Disability insurance scheme: I’ll believe it when I see it
You might have heard all the hoo-haa last week about the NDIS, or national Disability Insurance Scheme.
In simple terms, it’s like a Medicare for disability. Not many of us use an ICU, but we all pay quite happily, through Medicare, and should the need arise, ICU care is just an ambulance ride away. Disability care and support isn’t that “neat”.
Currently, if you have a broken neck, are incontinent, need a wheelchair and an adapted vehicle, live in NSW and you acquired your disability in a car smash, your personal care support needs will be, for the most part, covered. As will your physio, speech and occupational therapy, your continence supplies (and the personal help you need for bowel and bladder care), someone to give you a shower each day, and even your wheelchair will be supplied, generally in a reasonable timeframe.
If, however, you jump into a riverbank and earn exactly the same set of injuries, you really are up shit creek, with no one to help you paddle, and, well, not even a paddle. You are likely, like Lillian Andren, to sit in a pool of your own piss four days a week, as “the system”
will only support you to have a shower twice a week.
So, for most people living life in the disabled lane, there is no “Medicare”, and an ICU crisis equivalent is the *only* care you’ll get (the “skip the antibiotics from the GP, let’s wait til we’re dying from the infection and go straight to ICU” model).
Supported accommodation will likely only be provided when your parents are buried or become disabled themselves. There is no preventative care, very little support so you can work, and therapy to keep what little movement you might have functional, is non-existent. The “system” is almost entirely crisis-driven.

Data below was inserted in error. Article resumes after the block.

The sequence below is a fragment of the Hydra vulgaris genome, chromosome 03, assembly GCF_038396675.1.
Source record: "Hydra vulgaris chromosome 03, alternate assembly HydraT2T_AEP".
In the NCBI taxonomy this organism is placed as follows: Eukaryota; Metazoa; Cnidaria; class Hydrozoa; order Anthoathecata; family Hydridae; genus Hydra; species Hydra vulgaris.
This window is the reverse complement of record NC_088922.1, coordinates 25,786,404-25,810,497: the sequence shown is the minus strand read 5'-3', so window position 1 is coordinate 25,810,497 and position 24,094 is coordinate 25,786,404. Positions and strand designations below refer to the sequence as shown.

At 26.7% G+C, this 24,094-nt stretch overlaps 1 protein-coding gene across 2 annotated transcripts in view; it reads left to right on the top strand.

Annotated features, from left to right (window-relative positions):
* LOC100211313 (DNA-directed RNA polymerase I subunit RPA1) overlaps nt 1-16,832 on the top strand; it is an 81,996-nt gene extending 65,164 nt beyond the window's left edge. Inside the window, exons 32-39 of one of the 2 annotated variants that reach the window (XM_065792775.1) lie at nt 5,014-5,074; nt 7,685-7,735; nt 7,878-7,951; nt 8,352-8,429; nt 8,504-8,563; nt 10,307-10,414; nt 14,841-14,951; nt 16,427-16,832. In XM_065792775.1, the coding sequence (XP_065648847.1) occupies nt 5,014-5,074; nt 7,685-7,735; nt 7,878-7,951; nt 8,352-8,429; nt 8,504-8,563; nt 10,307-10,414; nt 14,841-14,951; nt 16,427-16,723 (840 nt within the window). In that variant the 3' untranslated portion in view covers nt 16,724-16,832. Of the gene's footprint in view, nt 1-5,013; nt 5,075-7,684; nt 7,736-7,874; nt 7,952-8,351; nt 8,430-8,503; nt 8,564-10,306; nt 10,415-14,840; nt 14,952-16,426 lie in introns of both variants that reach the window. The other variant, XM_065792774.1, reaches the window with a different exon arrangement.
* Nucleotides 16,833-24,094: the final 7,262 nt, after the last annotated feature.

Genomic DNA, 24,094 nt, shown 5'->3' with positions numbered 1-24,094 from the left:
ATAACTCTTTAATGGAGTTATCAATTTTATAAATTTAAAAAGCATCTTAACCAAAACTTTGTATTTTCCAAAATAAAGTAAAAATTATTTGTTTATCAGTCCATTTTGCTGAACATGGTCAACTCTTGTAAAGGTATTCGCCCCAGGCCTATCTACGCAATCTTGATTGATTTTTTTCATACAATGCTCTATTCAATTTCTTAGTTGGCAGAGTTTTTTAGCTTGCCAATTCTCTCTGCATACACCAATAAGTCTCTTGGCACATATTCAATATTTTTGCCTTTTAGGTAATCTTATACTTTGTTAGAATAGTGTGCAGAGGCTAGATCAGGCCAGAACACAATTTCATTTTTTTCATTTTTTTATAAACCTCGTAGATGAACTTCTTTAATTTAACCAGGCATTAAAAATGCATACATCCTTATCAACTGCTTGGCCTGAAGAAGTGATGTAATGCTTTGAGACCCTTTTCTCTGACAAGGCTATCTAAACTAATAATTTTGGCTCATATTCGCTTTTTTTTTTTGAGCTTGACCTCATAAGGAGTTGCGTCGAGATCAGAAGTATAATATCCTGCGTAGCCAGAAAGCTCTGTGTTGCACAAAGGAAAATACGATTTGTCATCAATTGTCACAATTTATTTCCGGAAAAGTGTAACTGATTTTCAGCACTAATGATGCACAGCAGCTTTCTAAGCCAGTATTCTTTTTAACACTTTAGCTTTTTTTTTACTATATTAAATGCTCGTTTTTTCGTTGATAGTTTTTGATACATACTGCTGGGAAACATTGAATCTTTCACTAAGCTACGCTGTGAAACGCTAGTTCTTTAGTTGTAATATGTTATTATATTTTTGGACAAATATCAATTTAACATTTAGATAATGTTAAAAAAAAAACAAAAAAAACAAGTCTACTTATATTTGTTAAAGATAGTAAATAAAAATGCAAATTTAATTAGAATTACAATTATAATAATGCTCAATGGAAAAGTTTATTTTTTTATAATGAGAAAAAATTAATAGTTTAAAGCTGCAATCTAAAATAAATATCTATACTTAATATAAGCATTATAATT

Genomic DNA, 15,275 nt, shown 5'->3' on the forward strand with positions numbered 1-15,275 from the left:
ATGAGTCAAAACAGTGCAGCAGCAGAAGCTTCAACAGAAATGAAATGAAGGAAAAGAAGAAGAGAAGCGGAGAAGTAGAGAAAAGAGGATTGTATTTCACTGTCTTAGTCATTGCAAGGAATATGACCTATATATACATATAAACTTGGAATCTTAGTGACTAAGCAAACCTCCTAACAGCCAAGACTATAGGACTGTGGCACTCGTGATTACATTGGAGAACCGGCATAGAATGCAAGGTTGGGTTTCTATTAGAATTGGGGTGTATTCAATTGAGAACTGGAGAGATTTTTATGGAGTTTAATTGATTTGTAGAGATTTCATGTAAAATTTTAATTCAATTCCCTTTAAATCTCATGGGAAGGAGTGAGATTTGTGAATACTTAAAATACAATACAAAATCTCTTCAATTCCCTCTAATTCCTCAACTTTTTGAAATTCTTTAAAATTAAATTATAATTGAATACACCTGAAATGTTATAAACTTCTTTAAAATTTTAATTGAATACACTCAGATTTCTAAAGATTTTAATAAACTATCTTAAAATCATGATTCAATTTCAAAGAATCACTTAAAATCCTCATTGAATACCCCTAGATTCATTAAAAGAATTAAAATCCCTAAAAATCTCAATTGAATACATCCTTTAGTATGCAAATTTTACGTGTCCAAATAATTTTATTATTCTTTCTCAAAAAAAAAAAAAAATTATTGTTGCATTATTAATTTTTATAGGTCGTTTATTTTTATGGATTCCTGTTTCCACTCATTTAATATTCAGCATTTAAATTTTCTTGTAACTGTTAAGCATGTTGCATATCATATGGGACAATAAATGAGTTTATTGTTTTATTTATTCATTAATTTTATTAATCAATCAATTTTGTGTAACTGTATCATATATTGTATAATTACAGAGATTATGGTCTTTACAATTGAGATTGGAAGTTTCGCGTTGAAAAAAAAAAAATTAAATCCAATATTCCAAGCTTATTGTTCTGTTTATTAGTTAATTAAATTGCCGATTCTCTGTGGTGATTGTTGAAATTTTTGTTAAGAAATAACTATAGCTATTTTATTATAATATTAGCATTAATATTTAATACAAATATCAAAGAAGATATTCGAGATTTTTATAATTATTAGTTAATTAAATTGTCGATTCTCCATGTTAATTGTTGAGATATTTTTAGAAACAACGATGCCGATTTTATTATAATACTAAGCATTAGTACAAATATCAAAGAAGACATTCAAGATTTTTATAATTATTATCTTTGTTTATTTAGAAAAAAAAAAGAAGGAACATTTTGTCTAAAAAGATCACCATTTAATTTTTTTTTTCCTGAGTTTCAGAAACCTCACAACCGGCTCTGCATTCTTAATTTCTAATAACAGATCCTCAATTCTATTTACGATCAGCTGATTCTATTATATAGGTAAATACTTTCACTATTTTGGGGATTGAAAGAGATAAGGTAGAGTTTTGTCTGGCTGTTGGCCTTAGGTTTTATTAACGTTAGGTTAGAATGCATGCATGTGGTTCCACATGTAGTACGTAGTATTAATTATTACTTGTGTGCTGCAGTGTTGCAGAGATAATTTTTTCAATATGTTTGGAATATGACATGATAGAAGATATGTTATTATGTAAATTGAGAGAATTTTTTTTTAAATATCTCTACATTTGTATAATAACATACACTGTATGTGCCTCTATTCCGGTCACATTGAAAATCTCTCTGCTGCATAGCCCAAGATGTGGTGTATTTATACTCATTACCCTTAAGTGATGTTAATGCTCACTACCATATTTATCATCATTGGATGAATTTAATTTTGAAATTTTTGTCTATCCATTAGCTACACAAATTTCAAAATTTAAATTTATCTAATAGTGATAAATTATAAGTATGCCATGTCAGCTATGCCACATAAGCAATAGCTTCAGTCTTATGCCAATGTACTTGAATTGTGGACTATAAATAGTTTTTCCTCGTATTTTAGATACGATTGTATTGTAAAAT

You might think that your Total Permanent Disability (TPD) or Income Insurance has you covered. You’re wrong. It can cost up to $180K/year for accommodation support alone, let alone all the extras, like, say, a shower chair, or an accessible vehicle, let alone someone to drive it for you.
Australians seem to think that their $2M TPD policy has them covered. Don’t get me wrong, it will help, but who, at 22 (when you’re most likely to something stupid enough to land you a quadriplegic) has a TPD policy anyway? And of course, you can’t buy TPD to cover childhood brain cancer, or a traumatic birth resulting in the lifelong intelligence of a three year old, or whatever tragedy may befall your family.
Enter the knights in shining armour - the Productivity Commission - whose job it is to produce reports that suggest changes for Government to make our country an even luckier one. They’re a bunch of hard-nosed bastards, and simply do not recommend anything without the actuarial evidence to prove their ideas will make our fine country more prosperous.
The PC team, commissioned by Disability champion Bill Shorten, came out with these opening lines in their two volume, 1,049 page report:
“Most families and individuals cannot adequately prepare for the risk and financial impact of significant disability. The costs of lifetime care can be so substantial that the risks and costs need to be pooled.”